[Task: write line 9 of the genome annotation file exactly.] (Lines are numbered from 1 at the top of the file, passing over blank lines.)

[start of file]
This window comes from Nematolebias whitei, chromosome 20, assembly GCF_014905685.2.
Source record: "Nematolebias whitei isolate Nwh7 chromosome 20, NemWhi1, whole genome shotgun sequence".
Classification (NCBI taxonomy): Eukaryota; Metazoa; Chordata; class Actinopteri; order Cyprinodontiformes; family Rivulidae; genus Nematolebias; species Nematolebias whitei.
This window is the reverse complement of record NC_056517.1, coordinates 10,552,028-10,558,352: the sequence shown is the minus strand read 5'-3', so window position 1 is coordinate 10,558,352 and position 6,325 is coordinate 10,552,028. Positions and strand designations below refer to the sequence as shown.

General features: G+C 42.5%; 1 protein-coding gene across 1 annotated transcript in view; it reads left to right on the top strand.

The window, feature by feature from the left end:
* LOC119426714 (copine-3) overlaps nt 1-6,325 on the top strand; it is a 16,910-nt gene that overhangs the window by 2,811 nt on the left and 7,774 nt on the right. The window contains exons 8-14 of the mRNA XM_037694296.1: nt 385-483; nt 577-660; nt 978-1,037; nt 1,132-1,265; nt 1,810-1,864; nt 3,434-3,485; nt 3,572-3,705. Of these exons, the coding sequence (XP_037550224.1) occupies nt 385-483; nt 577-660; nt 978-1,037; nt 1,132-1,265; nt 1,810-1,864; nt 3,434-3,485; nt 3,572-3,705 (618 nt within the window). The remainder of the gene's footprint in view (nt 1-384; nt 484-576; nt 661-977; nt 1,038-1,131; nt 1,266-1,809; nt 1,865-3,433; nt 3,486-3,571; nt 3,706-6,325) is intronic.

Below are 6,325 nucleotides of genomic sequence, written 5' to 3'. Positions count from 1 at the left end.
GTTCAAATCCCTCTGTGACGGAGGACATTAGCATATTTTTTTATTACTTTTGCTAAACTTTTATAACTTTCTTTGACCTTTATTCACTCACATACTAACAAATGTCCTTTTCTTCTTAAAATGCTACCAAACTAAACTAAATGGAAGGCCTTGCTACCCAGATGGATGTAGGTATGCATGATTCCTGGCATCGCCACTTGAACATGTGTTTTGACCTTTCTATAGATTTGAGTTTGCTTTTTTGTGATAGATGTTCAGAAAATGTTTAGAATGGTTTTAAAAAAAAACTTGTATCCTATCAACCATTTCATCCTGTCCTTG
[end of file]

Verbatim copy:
GTTCAAATCCCTCTGTGACGGAGGACATTAGCATATTTTTTTATTACTTTTGCTAAACTTTTATAACTTTCTTTGACCTTTATTCACTCACATACTAACAAATGTCCTTTTCTTCTTAAAATGCTACCAAACTAAACTAAATGGAAGGCCTTGCTACCCAGATGGATGTAGGTATGCATGATTCCTGGCATCGCCACTTGAACATGTGTTTTGACCTTTCTATAGATTTGAGTTTGCTTTTTTGTGATAGATGTTCAGAAAATGTTTAGAATGGTTTTAAAAAAAAACTTGTATCCTATCAACCATTTCATCCTGTCCTTG